The former Ireland international, Tony Grealish, has died after a battle with cancer. He was 56.
Grealish, who was born in London to an Irish father, represented the Boys in Green 45 times between 1976 and 1985. He made his debut against Norway in a 3-0 win and also captained the side under manager Eoin Hand.
He was also made captain for the day as Brighton and Hove Albion were defeated in the 1983 FA Cup final by Manchester United during a club career which also took in spells at Leyton Orient, Luton Town, West Bromwich Albion, Manchester City, Rotherham United and Walsall.
The FAI has paid tribute to Grealish with president Paddy McCaul saying: "It is with great sadness that we heard of Tony Grealish's passing after battling illness so bravely. Our thoughts are with his family and friends at this time. He will be remembered as a great servant of Irish football who was part of the international set-up under John Giles and Eoin Hand that came so close to qualifying for major tournaments and helped change Ireland's fortunes at that level of the game."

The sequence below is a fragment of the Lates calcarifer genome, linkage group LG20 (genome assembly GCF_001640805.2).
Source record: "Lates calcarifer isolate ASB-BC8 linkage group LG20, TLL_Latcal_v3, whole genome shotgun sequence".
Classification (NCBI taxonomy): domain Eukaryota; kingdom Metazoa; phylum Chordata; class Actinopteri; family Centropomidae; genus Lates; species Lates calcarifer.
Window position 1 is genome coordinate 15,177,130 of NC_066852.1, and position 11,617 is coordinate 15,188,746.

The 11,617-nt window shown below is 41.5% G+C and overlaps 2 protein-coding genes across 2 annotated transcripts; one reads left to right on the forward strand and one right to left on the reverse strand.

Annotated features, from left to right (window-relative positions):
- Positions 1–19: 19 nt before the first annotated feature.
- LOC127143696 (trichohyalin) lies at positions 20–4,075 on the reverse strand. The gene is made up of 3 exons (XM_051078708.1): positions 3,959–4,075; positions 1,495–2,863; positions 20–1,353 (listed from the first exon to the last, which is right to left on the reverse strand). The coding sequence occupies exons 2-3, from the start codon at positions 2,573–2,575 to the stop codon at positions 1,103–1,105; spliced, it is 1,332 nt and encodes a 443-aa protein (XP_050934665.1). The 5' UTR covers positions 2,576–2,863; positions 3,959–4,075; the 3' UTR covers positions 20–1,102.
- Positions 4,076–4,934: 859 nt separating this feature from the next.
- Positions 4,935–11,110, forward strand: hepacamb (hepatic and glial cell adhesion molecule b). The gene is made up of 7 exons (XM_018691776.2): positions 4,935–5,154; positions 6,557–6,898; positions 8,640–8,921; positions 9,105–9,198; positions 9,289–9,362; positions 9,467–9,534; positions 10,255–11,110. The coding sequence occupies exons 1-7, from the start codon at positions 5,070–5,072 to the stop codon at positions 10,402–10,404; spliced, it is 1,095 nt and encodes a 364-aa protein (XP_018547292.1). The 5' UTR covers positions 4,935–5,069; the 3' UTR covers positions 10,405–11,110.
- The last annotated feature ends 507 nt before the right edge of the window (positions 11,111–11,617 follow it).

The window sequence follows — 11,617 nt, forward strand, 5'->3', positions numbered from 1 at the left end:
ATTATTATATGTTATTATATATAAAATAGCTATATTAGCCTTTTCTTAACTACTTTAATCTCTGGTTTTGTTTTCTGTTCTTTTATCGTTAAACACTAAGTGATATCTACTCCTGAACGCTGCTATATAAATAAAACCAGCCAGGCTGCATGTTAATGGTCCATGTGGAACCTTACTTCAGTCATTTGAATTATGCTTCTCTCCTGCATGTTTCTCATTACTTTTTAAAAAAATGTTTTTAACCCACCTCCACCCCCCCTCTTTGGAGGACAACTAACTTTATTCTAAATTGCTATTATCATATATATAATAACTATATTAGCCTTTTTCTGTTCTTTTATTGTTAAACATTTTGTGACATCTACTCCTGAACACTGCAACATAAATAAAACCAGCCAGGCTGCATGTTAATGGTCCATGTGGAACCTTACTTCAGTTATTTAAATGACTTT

FAI Chief Executive John Delaney said: "Tony Grealish was one of my footballing heroes when I was a child and I always remembered him as a great competitor who always gave his all for Ireland. I remember him playing in the FA Cup Final for Brighton against Manchester United and he had an excellent career. He will be missed by Irish football and we will be paying tribute to him at the forthcoming international against Georgia."
Grealish is survived by his partner Wendy, children Garret and Jordana, grandchildren Harrison and Joshua, his mother Nora, brother Brian, sisters Anne and Christine and ex-wife Pippa.